Looking at the grave offenses that we have thrown against the Lord, how is it possible for such rash words and evil vows to be forgiven? Solar systems have been destroyed in supernovas for smaller offenses than what was accomplished by wicked men following our father the devil in Jerusalem in 33AD.
But the answer comes in Numbers 30:
But if, on the day that her husband comes to hear of it, he opposes her, then he makes void her vow that was on her, and the thoughtless utterance of her lips by which she bound herself. And the Lord will forgive her. . . . But if he makes them null and void after he has heard of them, then he shall bear her iniquity. (Numbers 30:8, 15)
On the day that Jesus was united with humanity, on the same day he heard these rash and thoughtless words, he made our vows null and void, on the authority he had as a husband:
And Jesus said, “Father, forgive them, for they know not what they do.” (Luke 23:34)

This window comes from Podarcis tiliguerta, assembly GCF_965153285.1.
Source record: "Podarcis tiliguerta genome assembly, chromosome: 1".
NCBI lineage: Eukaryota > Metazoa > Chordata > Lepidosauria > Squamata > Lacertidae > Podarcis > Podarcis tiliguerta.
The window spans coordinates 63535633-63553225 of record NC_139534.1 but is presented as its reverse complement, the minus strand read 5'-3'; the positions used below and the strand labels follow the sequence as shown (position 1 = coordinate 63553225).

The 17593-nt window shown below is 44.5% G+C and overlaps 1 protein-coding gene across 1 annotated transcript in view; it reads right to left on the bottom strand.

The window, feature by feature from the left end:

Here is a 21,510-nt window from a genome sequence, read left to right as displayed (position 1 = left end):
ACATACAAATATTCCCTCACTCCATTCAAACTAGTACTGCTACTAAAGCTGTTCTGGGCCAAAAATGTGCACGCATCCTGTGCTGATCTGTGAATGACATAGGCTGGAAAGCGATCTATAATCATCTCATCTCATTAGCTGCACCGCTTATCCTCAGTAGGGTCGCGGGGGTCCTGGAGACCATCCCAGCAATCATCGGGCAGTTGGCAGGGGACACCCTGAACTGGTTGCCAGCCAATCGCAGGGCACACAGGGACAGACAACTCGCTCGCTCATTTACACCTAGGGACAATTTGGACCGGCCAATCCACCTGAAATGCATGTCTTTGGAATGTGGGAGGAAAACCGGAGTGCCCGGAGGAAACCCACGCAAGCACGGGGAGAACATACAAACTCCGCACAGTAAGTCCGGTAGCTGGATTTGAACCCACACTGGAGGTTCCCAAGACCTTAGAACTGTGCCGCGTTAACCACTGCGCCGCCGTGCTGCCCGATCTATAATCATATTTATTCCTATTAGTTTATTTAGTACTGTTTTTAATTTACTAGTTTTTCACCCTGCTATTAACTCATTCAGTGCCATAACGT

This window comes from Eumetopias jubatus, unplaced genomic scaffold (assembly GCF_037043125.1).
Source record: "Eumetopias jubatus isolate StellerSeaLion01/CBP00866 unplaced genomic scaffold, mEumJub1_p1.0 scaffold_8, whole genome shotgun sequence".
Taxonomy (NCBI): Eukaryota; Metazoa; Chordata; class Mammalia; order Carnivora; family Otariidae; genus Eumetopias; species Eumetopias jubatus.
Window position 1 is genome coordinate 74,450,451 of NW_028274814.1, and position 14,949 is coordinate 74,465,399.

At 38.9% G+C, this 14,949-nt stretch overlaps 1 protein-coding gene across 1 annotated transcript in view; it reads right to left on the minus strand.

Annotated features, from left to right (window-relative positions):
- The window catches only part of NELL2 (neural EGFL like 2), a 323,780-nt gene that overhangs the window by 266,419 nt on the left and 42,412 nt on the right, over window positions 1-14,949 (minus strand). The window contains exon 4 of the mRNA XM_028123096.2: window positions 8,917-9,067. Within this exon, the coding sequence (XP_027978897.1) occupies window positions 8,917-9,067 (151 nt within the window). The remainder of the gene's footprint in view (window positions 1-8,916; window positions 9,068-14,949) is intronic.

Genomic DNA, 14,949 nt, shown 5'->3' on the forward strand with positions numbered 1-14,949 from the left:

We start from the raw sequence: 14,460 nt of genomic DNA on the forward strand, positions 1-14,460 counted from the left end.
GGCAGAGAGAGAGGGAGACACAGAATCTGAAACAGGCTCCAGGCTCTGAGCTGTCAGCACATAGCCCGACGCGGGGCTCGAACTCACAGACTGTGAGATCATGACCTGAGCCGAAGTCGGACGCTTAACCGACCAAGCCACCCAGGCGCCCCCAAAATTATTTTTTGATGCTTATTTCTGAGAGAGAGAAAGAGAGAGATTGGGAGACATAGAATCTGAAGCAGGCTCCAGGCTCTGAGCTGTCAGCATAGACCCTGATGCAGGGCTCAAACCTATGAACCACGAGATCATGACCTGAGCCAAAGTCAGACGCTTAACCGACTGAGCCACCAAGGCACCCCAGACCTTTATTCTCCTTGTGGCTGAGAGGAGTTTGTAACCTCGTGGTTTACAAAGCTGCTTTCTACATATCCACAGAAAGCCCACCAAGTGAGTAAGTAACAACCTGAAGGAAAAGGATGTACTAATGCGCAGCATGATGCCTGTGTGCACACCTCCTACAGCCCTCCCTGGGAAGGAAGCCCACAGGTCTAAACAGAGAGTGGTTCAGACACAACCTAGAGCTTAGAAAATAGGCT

This was no accident. Jesus knew what was happening the whole time. In a very deep and cosmic sense, the affliction of all humanity was removed by a legal act of a husband redeeming his bride:
Then he showed me Joshua the high priest standing before the angel of the Lord, and Satan standing at his right hand to accuse him. And the Lord said to Satan, “The Lord rebuke you, O Satan! The Lord who has chosen Jerusalem rebuke you! Is not this a brand plucked from the fire?” Now Joshua was standing before the angel, clothed with filthy garments. And the angel said to those who were standing before him, “Remove the filthy garments from him.” And to him he said, “Behold, I have taken your iniquity away from you, and I will clothe you with pure vestments.” And I said, “Let them put a clean turban on his head.” So they put a clean turban on his head and clothed him with garments. And the angel of the Lord was standing by.
And the angel of the Lord solemnly assured Joshua, “Thus says the Lord of hosts: If you will walk in my ways and keep my charge, then you shall rule my house and have charge of my courts, and I will give you the right of access among those who are standing here. Hear now, O Joshua the high priest, you and your friends who sit before you, for they are men who are a sign: behold, I will bring my servant the Branch. For behold, on the stone that I have set before Joshua, on a single stone with seven eyes, I will engrave its inscription, declares the Lord of hosts, and I will remove the iniquity of this land in a single day. (Zechariah 3:1-9)